years, and £7,229 after 10 years. Including costs of social
care and the prospect of increased employment, cost per
QALY was only £12,968 after 3 years, £3,739 after 5 years,
and was cost-saving from a 10-year perspective.
In this ﬁrst randomised controlled trial of FIT, we have
shown that two FIT interviews and nine brief booster phone
calls, amounting to under 4 h of therapist contact over
6 months, resulted in substantially greater and clinically
meaningful weight loss and waistline reductions at
6 months, compared with MI. Participants in the FIT arm,
but not MI, continued to lose weight and waist cir-
cumference in the unsupported 6-month maintenance phase.
Participants in both treatment groups reported improved
Fig. 2 Mean weight and waist
circumference with 95%
conﬁdence interval, by group
Functional imagery training versus motivational interviewing for weight loss: a randomised controlled. . .
quality of life at 6 months, but FIT participants reported
greater improvements. Seventy-one percent of the FIT
group lost >5% of their initial weight, easily exceeding the
NICE weight management target that at least 30% of
service-users should do so . MI did not meet the NICE
target, with only 23% losing 5%.
Importantly, we found that FIT was acceptable to parti-
cipants and that they would recommend FIT to a family
member, friend or colleague. Because the delivery of FIT
closely matches the protocol of an existing intervention
(MI), scaling delivery to larger numbers of participants
should be straightforward, with existing MI practitioners
requiring only minimal additional training.
To put these ﬁndings into a broader context, FIT per-
formed favourably compared to a longer, more intensive
intervention in a recent UK trial: Ahern and colleagues 
tested weight loss in participants with overweight and obesity
referred by GPs to Weight Watchers. Participants randomised
to the Weight Watchers programme for 12 months had lost an
average of 6.8 kg at 12 months, only 0.4 kg more than
participants in our RCT, who received <4 h of FIT spread
over 6 months. Participants on the standard 12-week Weight
Watchers programme lost less than FIT participants in this
study: only 4.8 kg on average .
The approach tested in this trial, of providing solely
motivational support, differs from the strategy recom-
mended by Public Health England [54,55] of combining
behaviour change techniques with lifestyle education and
advice. NICE recommends including MI and imagery in
behaviour change strategies. FIT combines both in a
coherent, structured intervention that trains users to become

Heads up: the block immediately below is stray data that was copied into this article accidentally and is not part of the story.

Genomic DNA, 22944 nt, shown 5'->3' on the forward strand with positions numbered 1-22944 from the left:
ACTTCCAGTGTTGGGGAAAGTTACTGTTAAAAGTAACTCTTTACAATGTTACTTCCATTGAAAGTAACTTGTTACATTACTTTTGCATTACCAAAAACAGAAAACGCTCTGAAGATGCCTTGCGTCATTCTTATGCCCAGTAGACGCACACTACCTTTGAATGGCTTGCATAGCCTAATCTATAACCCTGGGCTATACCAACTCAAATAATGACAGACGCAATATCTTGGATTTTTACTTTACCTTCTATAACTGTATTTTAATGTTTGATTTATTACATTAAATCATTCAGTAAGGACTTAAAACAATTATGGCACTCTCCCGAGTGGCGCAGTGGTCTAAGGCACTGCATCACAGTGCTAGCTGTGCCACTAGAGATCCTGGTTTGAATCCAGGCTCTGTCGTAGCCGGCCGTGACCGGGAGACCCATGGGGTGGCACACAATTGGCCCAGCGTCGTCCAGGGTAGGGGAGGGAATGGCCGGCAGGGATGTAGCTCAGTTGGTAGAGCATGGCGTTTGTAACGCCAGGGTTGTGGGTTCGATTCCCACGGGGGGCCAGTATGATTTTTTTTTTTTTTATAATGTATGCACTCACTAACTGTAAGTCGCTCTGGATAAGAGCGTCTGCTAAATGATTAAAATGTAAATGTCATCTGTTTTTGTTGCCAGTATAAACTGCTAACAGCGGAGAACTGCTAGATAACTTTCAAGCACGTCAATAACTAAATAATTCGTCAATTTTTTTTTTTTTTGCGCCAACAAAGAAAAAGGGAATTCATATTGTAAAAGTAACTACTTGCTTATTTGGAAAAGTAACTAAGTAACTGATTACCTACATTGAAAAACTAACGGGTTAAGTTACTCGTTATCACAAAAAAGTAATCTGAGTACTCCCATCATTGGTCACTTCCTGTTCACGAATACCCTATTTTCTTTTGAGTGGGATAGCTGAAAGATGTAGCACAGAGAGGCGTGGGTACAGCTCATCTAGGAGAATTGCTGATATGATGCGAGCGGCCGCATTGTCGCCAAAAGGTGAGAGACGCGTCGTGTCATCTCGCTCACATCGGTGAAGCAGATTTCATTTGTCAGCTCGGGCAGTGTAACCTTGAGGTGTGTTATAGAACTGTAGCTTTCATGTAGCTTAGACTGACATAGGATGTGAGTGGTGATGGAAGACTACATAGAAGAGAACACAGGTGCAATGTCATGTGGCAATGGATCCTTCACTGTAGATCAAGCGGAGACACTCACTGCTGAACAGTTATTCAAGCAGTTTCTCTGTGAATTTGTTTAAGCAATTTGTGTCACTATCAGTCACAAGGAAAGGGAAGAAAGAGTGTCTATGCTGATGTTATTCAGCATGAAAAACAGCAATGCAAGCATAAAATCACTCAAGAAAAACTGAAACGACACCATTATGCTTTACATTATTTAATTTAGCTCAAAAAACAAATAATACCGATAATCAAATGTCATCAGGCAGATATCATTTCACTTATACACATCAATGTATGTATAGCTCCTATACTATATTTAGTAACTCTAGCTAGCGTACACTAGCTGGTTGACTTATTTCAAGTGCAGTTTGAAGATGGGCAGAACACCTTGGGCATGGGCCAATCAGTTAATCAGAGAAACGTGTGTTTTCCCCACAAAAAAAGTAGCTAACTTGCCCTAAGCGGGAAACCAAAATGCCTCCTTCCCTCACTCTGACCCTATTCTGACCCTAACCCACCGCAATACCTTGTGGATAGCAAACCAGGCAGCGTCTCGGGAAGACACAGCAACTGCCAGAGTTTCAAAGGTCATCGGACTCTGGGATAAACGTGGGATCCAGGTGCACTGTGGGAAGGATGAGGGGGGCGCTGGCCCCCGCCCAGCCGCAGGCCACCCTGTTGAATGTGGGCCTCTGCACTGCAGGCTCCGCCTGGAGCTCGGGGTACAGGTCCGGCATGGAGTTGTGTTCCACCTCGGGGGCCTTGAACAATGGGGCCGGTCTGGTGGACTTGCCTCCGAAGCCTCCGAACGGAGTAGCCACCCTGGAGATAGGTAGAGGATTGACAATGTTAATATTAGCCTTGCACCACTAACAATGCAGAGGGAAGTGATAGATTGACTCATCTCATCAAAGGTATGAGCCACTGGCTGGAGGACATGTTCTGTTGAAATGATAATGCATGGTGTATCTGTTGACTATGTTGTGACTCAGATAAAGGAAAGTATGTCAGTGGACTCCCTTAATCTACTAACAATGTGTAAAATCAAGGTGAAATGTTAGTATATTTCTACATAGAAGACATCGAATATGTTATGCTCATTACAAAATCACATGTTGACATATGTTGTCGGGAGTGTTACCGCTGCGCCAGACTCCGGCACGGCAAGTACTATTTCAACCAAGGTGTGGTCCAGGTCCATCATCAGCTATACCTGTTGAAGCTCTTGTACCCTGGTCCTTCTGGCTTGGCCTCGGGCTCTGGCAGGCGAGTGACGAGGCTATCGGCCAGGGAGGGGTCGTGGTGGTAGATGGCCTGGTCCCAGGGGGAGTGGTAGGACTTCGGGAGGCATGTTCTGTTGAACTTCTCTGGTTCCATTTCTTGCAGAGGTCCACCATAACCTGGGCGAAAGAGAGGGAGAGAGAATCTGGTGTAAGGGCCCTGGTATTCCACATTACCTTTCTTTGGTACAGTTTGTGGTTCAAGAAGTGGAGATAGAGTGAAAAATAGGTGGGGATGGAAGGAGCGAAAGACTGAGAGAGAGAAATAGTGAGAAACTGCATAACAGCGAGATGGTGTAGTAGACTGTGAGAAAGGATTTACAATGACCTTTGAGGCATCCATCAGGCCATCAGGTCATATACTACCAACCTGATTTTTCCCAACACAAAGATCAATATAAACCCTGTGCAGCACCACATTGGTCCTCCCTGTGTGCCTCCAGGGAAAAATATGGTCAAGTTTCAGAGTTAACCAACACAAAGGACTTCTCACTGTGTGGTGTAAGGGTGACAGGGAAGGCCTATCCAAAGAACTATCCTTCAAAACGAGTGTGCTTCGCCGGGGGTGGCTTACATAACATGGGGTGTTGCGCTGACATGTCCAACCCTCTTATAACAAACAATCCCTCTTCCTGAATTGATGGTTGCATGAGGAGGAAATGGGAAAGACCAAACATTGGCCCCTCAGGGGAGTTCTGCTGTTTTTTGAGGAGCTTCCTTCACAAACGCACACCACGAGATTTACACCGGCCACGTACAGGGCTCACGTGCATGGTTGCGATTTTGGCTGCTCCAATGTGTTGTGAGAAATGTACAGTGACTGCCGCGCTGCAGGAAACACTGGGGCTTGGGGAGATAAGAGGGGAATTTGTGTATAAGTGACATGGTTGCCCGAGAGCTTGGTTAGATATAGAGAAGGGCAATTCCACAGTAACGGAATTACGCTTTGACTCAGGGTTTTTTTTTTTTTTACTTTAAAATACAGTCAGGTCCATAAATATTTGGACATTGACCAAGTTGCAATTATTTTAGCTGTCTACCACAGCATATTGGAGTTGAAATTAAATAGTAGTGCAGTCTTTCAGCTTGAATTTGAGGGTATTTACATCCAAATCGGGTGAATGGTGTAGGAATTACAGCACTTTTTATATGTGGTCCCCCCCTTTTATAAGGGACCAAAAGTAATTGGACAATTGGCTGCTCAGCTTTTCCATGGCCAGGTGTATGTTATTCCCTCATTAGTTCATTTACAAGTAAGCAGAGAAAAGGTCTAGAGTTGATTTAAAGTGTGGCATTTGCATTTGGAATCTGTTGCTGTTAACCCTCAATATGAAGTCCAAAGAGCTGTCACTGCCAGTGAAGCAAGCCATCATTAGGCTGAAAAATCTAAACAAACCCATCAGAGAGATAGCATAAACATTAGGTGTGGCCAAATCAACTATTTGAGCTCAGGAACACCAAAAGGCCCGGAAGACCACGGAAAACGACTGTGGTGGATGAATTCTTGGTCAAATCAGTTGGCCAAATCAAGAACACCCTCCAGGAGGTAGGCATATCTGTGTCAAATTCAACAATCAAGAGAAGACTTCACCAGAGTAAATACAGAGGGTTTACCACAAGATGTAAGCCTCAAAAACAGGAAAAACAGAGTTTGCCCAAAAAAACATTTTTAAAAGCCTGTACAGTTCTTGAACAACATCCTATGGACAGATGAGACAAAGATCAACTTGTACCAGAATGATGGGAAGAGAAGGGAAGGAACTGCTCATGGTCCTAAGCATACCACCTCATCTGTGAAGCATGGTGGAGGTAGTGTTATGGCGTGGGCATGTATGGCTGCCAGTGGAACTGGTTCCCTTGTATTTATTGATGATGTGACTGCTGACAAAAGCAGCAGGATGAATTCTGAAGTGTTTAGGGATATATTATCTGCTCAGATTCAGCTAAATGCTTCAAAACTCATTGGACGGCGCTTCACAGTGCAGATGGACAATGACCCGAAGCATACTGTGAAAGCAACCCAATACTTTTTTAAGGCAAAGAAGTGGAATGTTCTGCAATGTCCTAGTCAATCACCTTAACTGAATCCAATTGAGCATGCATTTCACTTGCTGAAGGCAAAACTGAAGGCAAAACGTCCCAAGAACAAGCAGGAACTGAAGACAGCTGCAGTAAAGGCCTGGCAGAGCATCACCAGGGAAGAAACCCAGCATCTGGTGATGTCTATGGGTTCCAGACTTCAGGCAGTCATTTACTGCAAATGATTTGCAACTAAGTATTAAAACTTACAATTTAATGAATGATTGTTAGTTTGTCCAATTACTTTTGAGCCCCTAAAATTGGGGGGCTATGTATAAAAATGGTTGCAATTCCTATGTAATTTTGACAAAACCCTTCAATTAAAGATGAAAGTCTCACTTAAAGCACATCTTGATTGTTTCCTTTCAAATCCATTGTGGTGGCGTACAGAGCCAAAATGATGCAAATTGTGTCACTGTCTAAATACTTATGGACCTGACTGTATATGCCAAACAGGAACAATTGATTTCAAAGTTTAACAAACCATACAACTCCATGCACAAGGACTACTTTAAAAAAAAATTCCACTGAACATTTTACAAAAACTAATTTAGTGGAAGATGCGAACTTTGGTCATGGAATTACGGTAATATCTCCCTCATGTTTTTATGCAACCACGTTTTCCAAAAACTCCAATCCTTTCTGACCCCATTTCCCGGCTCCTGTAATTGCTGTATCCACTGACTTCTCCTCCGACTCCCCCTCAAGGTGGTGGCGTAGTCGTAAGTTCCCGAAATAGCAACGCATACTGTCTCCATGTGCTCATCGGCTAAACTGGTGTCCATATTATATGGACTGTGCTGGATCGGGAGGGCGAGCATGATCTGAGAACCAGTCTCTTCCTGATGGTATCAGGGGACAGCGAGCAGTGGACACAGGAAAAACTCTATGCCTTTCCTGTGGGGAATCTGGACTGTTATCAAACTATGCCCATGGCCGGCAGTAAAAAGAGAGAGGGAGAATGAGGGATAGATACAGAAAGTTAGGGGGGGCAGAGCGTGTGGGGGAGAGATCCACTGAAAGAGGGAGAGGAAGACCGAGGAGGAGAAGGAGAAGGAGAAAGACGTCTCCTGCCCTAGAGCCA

their own therapist; the present results support this
approach. It remains to be determined if combining FIT
with diet and physical activity education would generate
Sustained reductions of around 5% of body weight can
effect signiﬁcant health improvements, such as decreased
blood lipids, precursors of Type 2 diabetes and improved
blood pressure [3,4]. Weight loss of between 5 and 10% is
associated with signiﬁcant improvements in cardiovascular
disease risk factors . The reduction in waist circumference,
from an average of 106 cm to 97 cm by 12 months in FIT,
brings its own health risk reductions: excess abdominal fat
indicated by a high waist circumference in men (>102cm),
presents a ﬁve-fold increase in the risk of developing diabetes
. For women, across a range of baseline BMIs between 25
and 50 kg/m², waist reduction of 5–10 cm is associated with a
reduction in cholesterol and systolic blood pressure .
Results from the Public Health England economic assessment
tool suggest that these health beneﬁts would make delivery of
FIT cost effective, although detailed cost-effectiveness eva-
luation must form part of additional large-scale evaluations of
The fact that FIT outperformed the best established
motivational intervention by such a margin is encouraging.
We demonstrated a mean weight difference of 2 kg for FIT,
compared with the active MI intervention group at
6 months. This beneﬁt of FIT over MI was larger than the
Table 2 Between group contrasts (with Satterthwaite corrected degrees of freedom for Kg and Cm) and posterior mean differences (and 95%
credible intervals) for the effect of FIT vs. MI at month 6 and 12.
Outcome Follow-up FIT (mean) FIT (sd) MI (mean) MI (sd) dft p Treatment effect (MCMC) lower upper
Cm Baseline 106.07 13.75 105.50 12.51
Cm Month 6 99.05 12.61 102.78 13.37 205.4 −4.727 <.001 −4.444 −6.328 −2.560
Cm Month 12 96.97 12.59 103.04 12.45 206.1 −7.012 <.001 −6.697 −8.602 −4.801
Kg Baseline 90.48 15.90 89.13 14.76
Kg Month 6 86.37 15.07 88.39 15.72 161.5 −4.877 <.001 −3.670 −5.203 −2.139
Kg Month 12 84.04 15.96 88.46 15.34 163.4 −7.707 <.001 −5.929 −7.482 −4.418
GQOL Baseline 62.13 10.59 61.71 14.51
GQOL Month 6 75.81 11.66 72.53 10.42 109.0 2.107 .037 2.831 0.091 5.565
Cm waist circumference in cm, kg mean weight in kg, GQOL mean score of Global Quality of Life assessment, MCMC Markov Chain Monte
Carlo estimates from Bayesian model ﬁts
Benefit to new patient choosing FIT vs. MI.
Fig. 3 Prognosis for new participants randomised to FIT vs. MI,
expressed as the probability the beneﬁt will equal or exceed the value
on the x-axis
L. Solbrig et al.
beneﬁt of MI over minimal control interventions in Arm-
strong et al’s. , meta-analysis of MI for weight loss:
mean difference =1.47 kg 95% CI =−2.05 to −0.88 at